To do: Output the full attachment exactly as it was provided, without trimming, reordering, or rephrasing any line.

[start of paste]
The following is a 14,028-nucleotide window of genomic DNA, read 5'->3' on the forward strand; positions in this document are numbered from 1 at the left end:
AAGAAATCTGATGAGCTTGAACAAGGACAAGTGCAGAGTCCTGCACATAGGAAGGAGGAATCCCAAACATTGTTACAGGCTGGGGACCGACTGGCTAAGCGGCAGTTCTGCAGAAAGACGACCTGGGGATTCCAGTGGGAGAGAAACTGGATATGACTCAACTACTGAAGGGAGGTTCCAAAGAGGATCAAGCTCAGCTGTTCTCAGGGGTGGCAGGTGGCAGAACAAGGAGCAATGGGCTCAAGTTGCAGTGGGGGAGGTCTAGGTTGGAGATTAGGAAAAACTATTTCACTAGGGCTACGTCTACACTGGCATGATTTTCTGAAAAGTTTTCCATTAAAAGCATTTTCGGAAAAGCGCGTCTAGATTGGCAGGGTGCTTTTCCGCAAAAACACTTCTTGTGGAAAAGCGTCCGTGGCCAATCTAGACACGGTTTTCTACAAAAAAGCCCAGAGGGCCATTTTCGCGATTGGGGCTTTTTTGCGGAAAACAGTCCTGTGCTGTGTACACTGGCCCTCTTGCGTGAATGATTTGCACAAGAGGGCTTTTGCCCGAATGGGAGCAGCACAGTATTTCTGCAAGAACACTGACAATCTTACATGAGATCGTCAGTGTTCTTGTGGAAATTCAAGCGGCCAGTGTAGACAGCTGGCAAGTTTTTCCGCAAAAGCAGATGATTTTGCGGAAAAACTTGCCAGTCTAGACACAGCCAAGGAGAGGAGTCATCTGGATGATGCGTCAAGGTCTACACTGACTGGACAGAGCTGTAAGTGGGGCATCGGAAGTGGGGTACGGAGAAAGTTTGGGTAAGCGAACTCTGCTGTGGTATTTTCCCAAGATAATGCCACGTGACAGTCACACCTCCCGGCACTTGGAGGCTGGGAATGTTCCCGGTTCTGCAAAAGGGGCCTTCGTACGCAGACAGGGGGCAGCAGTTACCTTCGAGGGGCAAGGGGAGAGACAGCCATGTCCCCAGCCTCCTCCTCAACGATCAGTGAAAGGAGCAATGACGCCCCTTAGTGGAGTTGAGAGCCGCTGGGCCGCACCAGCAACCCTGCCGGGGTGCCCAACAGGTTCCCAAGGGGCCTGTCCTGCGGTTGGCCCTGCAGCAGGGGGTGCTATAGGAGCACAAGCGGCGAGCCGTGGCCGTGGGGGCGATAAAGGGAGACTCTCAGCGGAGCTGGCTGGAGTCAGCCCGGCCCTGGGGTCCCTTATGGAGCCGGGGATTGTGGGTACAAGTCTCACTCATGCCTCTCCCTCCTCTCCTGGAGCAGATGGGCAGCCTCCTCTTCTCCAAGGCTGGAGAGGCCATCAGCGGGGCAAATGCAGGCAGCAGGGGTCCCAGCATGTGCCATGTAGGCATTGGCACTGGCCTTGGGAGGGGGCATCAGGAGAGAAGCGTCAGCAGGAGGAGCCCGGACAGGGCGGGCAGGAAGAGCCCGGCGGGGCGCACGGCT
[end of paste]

The following is a 14,028-nucleotide window of genomic DNA, read 5'->3' on the forward strand; positions in this document are numbered from 1 at the left end:
AAGAAATCTGATGAGCTTGAACAAGGACAAGTGCAGAGTCCTGCACATAGGAAGGAGGAATCCCAAACATTGTTACAGGCTGGGGACCGACTGGCTAAGCGGCAGTTCTGCAGAAAGACGACCTGGGGATTCCAGTGGGAGAGAAACTGGATATGACTCAACTACTGAAGGGAGGTTCCAAAGAGGATCAAGCTCAGCTGTTCTCAGGGGTGGCAGGTGGCAGAACAAGGAGCAATGGGCTCAAGTTGCAGTGGGGGAGGTCTAGGTTGGAGATTAGGAAAAACTATTTCACTAGGGCTACGTCTACACTGGCATGATTTTCTGAAAAGTTTTCCATTAAAAGCATTTTCGGAAAAGCGCGTCTAGATTGGCAGGGTGCTTTTCCGCAAAAACACTTCTTGTGGAAAAGCGTCCGTGGCCAATCTAGACACGGTTTTCTACAAAAAAGCCCAGAGGGCCATTTTCGCGATTGGGGCTTTTTTGCGGAAAACAGTCCTGTGCTGTGTACACTGGCCCTCTTGCGTGAATGATTTGCACAAGAGGGCTTTTGCCCGAATGGGAGCAGCACAGTATTTCTGCAAGAACACTGACAATCTTACATGAGATCGTCAGTGTTCTTGTGGAAATTCAAGCGGCCAGTGTAGACAGCTGGCAAGTTTTTCCGCAAAAGCAGATGATTTTGCGGAAAAACTTGCCAGTCTAGACACAGCCAAGGAGAGGAGTCATCTGGATGATGCGTCAAGGTCTACACTGACTGGACAGAGCTGTAAGTGGGGCATCGGAAGTGGGGTACGGAGAAAGTTTGGGTAAGCGAACTCTGCTGTGGTATTTTCCCAAGATAATGCCACGTGACAGTCACACCTCCCGGCACTTGGAGGCTGGGAATGTTCCCGGTTCTGCAAAAGGGGCCTTCGTACGCAGACAGGGGGCAGCAGTTACCTTCGAGGGGCAAGGGGAGAGACAGCCATGTCCCCAGCCTCCTCCTCAACGATCAGTGAAAGGAGCAATGACGCCCCTTAGTGGAGTTGAGAGCCGCTGGGCCGCACCAGCAACCCTGCCGGGGTGCCCAACAGGTTCCCAAGGGGCCTGTCCTGCGGTTGGCCCTGCAGCAGGGGGTGCTATAGGAGCACAAGCGGCGAGCCGTGGCCGTGGGGGCGATAAAGGGAGACTCTCAGCGGAGCTGGCTGGAGTCAGCCCGGCCCTGGGGTCCCTTATGGAGCCGGGGATTGTGGGTACAAGTCTCACTCATGCCTCTCCCTCCTCTCCTGGAGCAGATGGGCAGCCTCCTCTTCTCCAAGGCTGGAGAGGCCATCAGCGGGGCAAATGCAGGCAGCAGGGGTCCCAGCATGTGCCATGTAGGCATTGGCACTGGCCTTGGGAGGGGGCATCAGGAGAGAAGCGTCAGCAGGAGGAGCCCGGACAGGGCGGGCAGGAAGAGCCCGGCGGGGCGCACGGCT